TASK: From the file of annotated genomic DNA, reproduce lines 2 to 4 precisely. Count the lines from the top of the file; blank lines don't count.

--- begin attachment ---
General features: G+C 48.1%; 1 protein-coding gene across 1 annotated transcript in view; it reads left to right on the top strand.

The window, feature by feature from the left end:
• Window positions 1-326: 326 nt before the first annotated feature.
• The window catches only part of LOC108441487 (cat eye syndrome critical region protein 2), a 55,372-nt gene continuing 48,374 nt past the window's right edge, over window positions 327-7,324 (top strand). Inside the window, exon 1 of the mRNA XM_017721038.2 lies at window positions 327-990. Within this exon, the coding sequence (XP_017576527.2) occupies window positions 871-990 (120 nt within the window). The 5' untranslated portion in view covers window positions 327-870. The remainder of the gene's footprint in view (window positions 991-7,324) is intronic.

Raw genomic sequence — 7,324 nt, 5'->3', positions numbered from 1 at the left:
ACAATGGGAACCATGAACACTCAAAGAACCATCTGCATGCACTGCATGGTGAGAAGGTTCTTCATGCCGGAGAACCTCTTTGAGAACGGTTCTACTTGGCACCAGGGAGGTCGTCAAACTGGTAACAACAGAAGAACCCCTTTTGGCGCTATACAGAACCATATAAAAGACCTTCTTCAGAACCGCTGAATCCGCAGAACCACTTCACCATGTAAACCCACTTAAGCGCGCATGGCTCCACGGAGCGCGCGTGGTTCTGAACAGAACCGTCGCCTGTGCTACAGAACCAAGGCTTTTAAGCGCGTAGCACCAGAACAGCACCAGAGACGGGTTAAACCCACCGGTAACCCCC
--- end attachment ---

The window, feature by feature from the left end:
• Window positions 1-326: 326 nt before the first annotated feature.
• The window catches only part of LOC108441487 (cat eye syndrome critical region protein 2), a 55,372-nt gene continuing 48,374 nt past the window's right edge, over window positions 327-7,324 (top strand). Inside the window, exon 1 of the mRNA XM_017721038.2 lies at window positions 327-990. Within this exon, the coding sequence (XP_017576527.2) occupies window positions 871-990 (120 nt within the window). The 5' untranslated portion in view covers window positions 327-870. The remainder of the gene's footprint in view (window positions 991-7,324) is intronic.